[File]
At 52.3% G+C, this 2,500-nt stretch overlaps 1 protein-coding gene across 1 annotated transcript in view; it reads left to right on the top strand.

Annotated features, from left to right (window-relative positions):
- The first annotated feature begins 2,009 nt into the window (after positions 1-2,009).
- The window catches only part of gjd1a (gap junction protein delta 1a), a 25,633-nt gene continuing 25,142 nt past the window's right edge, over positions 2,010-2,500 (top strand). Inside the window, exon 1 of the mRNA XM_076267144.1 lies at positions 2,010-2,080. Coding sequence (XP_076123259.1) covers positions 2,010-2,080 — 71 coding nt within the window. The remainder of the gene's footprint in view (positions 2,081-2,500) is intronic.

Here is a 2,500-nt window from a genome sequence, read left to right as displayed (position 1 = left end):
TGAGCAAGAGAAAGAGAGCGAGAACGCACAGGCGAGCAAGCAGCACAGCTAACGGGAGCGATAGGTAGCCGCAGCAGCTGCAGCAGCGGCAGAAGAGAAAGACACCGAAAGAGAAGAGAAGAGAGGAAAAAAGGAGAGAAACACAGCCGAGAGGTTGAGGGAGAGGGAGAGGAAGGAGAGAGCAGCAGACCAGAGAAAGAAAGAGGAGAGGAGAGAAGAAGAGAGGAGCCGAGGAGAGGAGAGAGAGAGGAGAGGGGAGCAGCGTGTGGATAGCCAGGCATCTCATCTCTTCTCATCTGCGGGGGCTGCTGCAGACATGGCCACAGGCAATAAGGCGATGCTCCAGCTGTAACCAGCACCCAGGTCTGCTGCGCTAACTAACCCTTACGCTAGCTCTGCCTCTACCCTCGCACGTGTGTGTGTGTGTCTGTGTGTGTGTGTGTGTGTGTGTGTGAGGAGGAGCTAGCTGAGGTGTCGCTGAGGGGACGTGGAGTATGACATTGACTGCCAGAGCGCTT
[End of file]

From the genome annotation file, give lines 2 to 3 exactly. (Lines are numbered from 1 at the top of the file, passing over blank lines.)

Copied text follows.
Annotated features, from left to right (window-relative positions):
- The first annotated feature begins 2,009 nt into the window (after positions 1-2,009).